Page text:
In this article, I run you through an investment banking process which involves both the coverage and product banking groups. I’ve chosen to describe this process using a transaction that I find very interesting – a Leveraged Buyout (LBO). There isn’t a lot of free material out there that describes an LBO in a simple manner. Hopefully, this article will change that.
Let’s study a generalized example of a Leveraged Buyout (LBO): An LBO is a takeover of a company (let’s call it a ‘Target’) by a Private Equity (PE) firm. This is always a friendly takeover. This takeover is assisted by a large amount of debt that the Target borrows itself.
The PE firm buys a small stake in the firm by buying some of its shares. The Target then takes on this debt to buy back its shares from the market, almost completely removing its shares from the market.
This decrease in number of shares available in the market causes the PE firm to be the majority and controlling shareholder of the firm. The PE firm “creates efficiencies” (cost-cutting, headcount reduction, as well as top line growth) in the firm while using its cash inflows to repay the debt.
The effective result of this is that the firm reduces its debt while simultaneously increasing the value of its equity. PE investors typically exit the investment after 5 years, making a tidy profit. Typical IRRs that PE firms look for are well above 20% (to give you a reference – most ‘regular’ companies that are doing well see an IRR of not much more than 15%).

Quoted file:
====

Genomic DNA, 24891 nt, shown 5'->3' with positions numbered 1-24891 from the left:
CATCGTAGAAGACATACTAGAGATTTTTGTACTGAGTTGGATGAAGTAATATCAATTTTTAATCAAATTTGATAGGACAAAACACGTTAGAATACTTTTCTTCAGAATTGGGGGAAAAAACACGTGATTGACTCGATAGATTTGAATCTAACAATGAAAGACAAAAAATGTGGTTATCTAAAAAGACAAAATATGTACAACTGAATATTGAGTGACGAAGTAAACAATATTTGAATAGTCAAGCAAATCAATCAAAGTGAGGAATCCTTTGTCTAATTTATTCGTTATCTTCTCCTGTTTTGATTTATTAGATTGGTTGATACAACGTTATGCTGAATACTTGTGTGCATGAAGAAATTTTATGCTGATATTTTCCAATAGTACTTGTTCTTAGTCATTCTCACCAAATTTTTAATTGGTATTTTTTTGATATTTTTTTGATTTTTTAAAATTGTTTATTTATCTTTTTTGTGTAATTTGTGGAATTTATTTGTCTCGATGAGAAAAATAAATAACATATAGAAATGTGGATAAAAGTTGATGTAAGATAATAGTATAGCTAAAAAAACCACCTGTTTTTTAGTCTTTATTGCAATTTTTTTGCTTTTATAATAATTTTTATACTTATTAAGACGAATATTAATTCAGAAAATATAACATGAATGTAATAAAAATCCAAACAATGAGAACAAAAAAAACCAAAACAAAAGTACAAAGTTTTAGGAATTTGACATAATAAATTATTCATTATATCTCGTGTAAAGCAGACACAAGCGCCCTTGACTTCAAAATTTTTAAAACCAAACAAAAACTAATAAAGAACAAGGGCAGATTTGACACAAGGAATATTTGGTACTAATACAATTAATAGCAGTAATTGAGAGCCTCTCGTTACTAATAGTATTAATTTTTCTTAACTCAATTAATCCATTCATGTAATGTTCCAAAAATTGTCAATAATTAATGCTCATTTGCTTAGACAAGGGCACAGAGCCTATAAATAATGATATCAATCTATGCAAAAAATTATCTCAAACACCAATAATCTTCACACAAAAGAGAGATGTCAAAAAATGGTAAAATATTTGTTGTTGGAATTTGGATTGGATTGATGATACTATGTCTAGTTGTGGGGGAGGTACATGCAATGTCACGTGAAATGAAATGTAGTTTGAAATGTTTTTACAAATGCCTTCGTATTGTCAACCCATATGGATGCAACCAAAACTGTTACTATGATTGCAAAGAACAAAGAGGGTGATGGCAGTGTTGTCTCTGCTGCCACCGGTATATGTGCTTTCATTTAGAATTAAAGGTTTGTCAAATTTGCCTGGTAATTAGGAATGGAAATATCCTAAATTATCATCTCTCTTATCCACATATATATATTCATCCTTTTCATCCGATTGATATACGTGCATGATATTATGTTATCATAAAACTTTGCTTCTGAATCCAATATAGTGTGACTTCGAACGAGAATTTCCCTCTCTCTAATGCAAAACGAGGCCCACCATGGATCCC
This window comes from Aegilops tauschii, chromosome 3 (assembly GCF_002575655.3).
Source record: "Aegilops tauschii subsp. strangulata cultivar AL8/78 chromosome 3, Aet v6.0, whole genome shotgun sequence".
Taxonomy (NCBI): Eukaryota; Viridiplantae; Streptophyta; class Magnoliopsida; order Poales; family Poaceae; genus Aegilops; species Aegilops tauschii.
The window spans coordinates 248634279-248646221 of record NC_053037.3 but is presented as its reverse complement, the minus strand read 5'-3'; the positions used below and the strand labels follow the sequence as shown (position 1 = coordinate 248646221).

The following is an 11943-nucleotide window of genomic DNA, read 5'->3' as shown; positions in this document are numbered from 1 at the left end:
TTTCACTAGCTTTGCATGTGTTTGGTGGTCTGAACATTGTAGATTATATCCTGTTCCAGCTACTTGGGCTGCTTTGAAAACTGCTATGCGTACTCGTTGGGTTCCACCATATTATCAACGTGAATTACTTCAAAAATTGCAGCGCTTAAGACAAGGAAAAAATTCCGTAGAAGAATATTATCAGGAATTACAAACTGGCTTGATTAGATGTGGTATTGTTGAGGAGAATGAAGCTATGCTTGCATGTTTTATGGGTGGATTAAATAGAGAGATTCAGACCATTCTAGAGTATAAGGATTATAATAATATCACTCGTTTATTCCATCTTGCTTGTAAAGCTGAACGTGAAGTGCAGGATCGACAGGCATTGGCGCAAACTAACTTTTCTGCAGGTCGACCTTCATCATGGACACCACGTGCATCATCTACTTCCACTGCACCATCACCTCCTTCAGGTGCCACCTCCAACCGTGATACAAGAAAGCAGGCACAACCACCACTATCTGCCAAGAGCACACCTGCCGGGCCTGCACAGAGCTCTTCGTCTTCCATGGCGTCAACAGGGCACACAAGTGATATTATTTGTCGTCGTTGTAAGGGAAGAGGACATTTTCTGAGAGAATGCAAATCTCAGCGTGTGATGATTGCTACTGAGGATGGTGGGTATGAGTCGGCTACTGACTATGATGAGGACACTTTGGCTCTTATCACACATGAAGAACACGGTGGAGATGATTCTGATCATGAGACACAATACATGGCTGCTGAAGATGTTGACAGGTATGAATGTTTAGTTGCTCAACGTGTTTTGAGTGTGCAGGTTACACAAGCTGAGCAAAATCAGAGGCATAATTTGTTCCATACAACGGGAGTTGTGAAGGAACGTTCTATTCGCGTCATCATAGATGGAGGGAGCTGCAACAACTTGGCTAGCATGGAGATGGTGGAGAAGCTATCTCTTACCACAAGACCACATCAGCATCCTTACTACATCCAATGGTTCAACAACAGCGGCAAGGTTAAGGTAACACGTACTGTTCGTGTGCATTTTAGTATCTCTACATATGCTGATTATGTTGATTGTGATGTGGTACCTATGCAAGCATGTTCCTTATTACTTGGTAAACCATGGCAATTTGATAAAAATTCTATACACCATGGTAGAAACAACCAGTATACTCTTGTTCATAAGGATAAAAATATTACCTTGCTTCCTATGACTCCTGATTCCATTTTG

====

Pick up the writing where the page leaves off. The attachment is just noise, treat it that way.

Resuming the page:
So, now that we’ve got the basics of an LBO, let’s get back to our little ‘deal’ story. The bank’s Financial Sponsor’s Group (FSG) identifies a firm which has a steady cash flow as well as certain other characteristics that would make it the ideal candidate for an LBO.
This ‘identification’ would happen on one of their ‘pitch’ scans where they look for good deals in the market to pitch to prospective clients. The FSG is a coverage group that covers Financial Sponsors (or as we are accustomed to calling them – PE firms). The coverage group would typically pitch the idea to the PE firm or to the Target itself.
Once a suitable structure for the LBO has been arrived at and the Target and Sponsor (PE firm/s) are generally agreeable, the deal is brought to the capital markets origination desk. This is where the products groups are.
Since this is a LBO, the transaction will be funded by leveraged debt and / or high-yield bonds. The Leveraged Finance group then finalizes the structure of the transaction and prepares the marketing material for the transaction.
This marketing material consists of the Confidential Information Memorandum (CIM), various presentations on the transaction, etc. The group also assists on pricing (setting interest rates). The roadshow is held and then the loans / bonds are put out into the market for subscription.
Most PE firms insist on committed financing for their LBOs – which is a commitment from the issuer of the bonds / loans (the Lev-Fin group) that the money will come in, no matter what. This ‘no matter what’ phrase comprises all kinds of adverse conditions including harsh market conditions or poor liquidity situations.
Banks then ‘underwrite’ this commitment using their own funds. An underwriting is a commitment to pay, should the money not come in from the original source. Thus, an investment banking transaction is completed.
Read the other articles in the series: Introduction to Investment Banking